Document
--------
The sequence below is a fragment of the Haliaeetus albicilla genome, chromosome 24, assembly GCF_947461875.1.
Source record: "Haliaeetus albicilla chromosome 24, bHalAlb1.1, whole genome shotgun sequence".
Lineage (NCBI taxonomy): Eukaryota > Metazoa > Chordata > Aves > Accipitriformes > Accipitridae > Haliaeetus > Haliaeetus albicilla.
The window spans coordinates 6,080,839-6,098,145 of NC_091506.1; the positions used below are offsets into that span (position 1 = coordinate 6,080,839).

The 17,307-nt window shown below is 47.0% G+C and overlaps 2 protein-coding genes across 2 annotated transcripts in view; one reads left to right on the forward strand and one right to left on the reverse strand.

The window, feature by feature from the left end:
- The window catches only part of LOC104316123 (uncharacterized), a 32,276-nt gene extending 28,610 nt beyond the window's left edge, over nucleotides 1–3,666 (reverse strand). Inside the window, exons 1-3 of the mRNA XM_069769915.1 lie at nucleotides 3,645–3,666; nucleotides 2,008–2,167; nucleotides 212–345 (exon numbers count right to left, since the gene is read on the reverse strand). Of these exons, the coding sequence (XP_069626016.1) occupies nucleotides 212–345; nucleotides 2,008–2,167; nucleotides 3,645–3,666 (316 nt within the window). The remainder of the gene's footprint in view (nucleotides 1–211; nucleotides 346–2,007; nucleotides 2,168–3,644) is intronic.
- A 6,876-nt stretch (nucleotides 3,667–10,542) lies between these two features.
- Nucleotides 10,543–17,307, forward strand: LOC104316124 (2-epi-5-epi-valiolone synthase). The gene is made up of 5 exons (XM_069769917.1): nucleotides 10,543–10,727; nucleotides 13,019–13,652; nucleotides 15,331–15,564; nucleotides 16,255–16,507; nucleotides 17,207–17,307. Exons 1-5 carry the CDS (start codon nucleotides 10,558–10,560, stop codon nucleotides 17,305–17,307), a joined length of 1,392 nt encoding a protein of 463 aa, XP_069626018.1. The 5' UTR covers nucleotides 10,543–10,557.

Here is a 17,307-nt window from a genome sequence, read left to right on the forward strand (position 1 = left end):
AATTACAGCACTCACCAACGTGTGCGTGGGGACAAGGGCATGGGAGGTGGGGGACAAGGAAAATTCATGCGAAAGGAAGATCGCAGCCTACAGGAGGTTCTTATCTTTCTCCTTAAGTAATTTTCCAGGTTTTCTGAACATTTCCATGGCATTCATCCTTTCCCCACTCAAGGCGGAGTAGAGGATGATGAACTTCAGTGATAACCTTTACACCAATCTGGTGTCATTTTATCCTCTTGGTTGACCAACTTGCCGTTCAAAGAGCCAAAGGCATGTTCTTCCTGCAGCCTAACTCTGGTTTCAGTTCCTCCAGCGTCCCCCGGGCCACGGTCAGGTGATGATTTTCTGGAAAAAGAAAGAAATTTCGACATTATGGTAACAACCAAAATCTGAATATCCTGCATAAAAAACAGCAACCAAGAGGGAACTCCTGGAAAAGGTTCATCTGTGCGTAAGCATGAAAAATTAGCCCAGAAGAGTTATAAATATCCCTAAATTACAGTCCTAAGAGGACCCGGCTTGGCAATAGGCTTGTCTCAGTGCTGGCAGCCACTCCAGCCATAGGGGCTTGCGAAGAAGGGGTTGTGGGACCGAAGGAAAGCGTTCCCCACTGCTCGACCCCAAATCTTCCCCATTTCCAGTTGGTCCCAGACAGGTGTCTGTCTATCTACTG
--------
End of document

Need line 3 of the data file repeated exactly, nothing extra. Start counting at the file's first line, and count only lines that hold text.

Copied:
Lineage (NCBI taxonomy): Eukaryota > Metazoa > Chordata > Aves > Accipitriformes > Accipitridae > Haliaeetus > Haliaeetus albicilla.